Look, this is a terrific story and is told in wonderful way. Do yourself a favor and read the novel and study the history. This novel will bring the history to vibrant life in ways I had not experienced before and I hope you get the same pleasure from it I did.
Reviewed by Craig Matteson, Saline, MI
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Showing 1-8 of 8 posts in this discussion
Initial post: Nov 17, 2010 11:44:27 AM PST
L Harberson says:
I have told myself that I will not purchase an ebook (Kindle) if its price exceeds $9.99. Unfortunately, Valley Forge at $14.99 does.
Posted on Nov 18, 2010 1:05:18 PM PST
This is what happens when we open our national borders and just let anyone come in.
Did Gen. Lafayette and Baron von Steuben have passports?
In reply to an earlier post on Nov 18, 2010 1:05:38 PM PST
Last edited by the author on Nov 18, 2010 1:06:09 PM PST
That was a solid ten bucks saved, now wasn't it? Wait a few months and you'll be able to pick up a copy of the hardcover for ninety-nine cents or so...
In reply to an earlier post on Nov 18, 2010 5:40:45 PM PST
Craig Matteson says:
I think both were invited. But since America wasn't a welfare state them it made no difference who came here. We could have open borders today if we weren't a welfare state or denied non-citizens access to medical care, schools and such. But we don't and won't. So, no open borders. But we could have a far more robust guest worker program than we do for both more entering and LEAVING the country.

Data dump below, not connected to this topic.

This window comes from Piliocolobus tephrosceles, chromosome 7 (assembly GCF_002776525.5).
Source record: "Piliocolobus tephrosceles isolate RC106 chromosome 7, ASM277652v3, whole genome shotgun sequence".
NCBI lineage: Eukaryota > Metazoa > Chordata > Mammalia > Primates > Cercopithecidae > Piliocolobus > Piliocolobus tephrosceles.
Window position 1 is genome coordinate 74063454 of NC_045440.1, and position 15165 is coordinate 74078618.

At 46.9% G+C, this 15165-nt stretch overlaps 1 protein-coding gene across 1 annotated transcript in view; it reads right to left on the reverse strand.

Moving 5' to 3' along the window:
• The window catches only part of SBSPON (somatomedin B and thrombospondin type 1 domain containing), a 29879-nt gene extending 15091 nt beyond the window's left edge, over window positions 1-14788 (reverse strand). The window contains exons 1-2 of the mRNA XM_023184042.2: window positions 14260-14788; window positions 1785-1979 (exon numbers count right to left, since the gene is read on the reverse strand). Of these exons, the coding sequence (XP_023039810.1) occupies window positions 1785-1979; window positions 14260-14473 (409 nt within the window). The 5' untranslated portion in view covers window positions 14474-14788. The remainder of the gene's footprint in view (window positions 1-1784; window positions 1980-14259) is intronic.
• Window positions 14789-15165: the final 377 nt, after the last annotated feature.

In reply to an earlier post on Nov 19, 2010 3:16:41 PM PST
Actually, Baron von Steuben invited himself. Good thing the Continental Army didn't enforce "Don't Ask, Don't Tell" back then, huh? We know all it takes is for a member of the military to be accused - or hunted down and then accused - and that is the end of her or his career.
As for your comment that America (do you mean The United States?) is a "welfare state," what do you hate our country so much?
Didn't Ole Newt mention that in his book?
In reply to an earlier post on Jan 19, 2011 10:52:48 AM PST
Dr. Fred says:
Hear hear Craig. Very well put.
In reply to an earlier post on Mar 31, 2012 8:06:58 PM PDT
Last edited by the author on Mar 31, 2012 8:07:25 PM PDT
F. Hollister, you're a sad little man who has waaaayyy too much time on his hands if you spend all of your efforts trolling through these reviews, and attacking every positive review of this book.
In reply to an earlier post on Apr 9, 2013 2:57:32 PM PDT
John Adams says:
hollister is a hater...and leads a pathetic life attacking reviewers of books he has actually never read.